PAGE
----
How would you answer Allen Brown's statement that is a post-1979 model? I don't think it is. Given the state of BRM during this period IMHO I don't think they had the chemistry to pull this project together. How it lay silent for almost 10 years is amazing and it also shows the grit and belief Peter Wright had in his idea.

As Allen said, maybe Doug would know. The thought that BRM had a shot at this ground effects is, however, a very exciting what-if.

#14 Andrew Kitson

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Posted 02 August 2006 - 16:36

The height/profile of the roll hoop is typical of late 60s. If it was later than 79 surely it would be higher? Could some of the inspiration for the body shape come from the 1960s STP Indycars?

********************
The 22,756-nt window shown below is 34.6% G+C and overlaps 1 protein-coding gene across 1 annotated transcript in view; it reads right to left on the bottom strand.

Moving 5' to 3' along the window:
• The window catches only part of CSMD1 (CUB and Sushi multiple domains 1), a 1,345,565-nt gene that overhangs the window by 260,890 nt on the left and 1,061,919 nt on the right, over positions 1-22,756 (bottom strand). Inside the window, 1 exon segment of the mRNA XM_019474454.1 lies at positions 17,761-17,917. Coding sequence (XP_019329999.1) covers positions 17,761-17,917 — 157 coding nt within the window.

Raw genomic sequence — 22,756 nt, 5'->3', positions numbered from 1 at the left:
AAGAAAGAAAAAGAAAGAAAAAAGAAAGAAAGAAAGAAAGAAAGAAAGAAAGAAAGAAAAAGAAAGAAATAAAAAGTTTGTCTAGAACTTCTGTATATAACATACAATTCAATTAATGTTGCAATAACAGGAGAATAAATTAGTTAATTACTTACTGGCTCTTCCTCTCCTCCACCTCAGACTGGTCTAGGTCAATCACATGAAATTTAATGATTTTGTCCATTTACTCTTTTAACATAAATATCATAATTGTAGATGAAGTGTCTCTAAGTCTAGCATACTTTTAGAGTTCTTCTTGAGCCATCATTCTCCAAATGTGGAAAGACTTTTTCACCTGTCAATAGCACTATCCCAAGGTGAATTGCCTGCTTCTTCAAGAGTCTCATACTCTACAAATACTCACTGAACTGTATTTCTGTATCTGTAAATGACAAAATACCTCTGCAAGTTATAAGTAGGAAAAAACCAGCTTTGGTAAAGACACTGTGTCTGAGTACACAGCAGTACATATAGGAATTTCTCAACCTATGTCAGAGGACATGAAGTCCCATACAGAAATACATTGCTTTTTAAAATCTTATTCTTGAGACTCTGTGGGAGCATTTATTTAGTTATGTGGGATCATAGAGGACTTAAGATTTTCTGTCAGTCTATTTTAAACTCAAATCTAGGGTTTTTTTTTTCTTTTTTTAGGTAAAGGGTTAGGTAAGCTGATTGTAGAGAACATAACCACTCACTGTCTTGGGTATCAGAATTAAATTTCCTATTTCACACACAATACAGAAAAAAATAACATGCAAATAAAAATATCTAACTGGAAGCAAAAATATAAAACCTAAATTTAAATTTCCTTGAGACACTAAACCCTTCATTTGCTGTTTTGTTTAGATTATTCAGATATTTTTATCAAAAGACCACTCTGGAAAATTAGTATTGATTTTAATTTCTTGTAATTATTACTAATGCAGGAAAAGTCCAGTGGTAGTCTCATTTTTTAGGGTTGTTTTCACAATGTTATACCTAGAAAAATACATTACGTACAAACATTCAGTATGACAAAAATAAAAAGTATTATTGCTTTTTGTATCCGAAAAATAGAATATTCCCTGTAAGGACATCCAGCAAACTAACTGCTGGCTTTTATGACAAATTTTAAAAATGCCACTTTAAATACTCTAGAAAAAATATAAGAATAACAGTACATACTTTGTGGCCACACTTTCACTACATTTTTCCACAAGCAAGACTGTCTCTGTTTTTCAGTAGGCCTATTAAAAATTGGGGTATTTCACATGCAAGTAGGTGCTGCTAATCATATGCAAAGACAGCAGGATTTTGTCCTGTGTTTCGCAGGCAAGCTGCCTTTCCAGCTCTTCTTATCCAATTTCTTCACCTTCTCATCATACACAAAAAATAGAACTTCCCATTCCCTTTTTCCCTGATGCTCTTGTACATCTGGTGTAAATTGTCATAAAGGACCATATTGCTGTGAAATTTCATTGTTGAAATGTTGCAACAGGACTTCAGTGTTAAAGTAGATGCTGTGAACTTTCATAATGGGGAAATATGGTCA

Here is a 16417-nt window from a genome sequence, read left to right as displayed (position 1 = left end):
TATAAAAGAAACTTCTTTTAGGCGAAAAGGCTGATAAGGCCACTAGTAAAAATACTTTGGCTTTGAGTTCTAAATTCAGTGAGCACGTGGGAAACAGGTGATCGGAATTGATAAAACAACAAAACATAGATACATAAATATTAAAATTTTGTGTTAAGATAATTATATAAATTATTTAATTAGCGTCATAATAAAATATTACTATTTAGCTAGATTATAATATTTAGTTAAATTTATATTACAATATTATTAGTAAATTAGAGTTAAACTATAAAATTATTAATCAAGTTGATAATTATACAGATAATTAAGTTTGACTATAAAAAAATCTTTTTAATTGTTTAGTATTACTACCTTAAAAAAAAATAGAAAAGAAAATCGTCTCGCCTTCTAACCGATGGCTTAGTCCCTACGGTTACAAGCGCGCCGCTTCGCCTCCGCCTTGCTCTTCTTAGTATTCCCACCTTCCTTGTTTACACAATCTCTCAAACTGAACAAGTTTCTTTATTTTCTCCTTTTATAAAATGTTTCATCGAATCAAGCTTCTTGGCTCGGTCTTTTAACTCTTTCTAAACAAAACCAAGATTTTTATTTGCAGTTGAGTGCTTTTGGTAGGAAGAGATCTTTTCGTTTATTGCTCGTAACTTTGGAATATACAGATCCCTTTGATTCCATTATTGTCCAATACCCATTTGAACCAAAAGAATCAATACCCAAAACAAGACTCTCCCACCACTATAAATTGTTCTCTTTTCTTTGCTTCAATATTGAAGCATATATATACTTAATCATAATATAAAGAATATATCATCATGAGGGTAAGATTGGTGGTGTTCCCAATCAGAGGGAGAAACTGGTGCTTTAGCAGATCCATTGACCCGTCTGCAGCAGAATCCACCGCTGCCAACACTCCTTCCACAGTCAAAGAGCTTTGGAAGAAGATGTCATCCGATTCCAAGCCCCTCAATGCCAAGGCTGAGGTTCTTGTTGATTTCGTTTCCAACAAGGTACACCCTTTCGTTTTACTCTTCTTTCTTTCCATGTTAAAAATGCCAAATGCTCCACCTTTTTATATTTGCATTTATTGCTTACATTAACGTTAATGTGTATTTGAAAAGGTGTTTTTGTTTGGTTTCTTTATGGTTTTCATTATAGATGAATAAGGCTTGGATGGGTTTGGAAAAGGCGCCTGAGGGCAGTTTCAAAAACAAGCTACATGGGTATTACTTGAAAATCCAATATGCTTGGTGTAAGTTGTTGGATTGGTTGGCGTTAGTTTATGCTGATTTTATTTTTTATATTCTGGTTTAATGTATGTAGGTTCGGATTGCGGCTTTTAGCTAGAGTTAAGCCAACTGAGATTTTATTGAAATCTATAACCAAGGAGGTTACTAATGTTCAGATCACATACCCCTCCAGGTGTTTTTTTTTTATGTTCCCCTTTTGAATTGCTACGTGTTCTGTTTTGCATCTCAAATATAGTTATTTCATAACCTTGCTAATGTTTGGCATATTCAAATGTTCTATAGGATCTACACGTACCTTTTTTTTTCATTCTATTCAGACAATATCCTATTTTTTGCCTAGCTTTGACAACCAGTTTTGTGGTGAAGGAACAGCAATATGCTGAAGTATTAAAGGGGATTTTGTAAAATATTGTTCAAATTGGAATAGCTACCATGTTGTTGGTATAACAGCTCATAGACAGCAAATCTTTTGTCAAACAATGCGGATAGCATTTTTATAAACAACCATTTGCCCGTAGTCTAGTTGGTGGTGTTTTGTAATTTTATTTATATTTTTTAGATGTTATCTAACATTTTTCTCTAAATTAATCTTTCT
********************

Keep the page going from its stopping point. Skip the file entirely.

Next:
#15 Allen Brown

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Posted 02 August 2006 - 16:54

My reason for believing it is post-1979 is a cursory look at the inboard (rocker-arm?) front suspension and what appear to be rear diffusers. This looks like a second generation ground-effects car, not the simple wing cars that March were looking for with the 701 and Lotus attained with the 78. The roll hoop is nothing like a 1969 period hoop which would have been cylindrical in profile. And then there's the width of the tyres...

The P142 was an engine project - I just checked. If there had been an engine project designed for thus "P142" then it would have been the P143 or P141; it would not have had the same number.

Come on guys, this is utterly implausible.

Allen

#16 kayemod

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Posted 02 August 2006 - 17:09

Originally posted by David M. Kane
Kayemod:

Your points are well taken and are clearly based on experiences I never had, please accept my apology.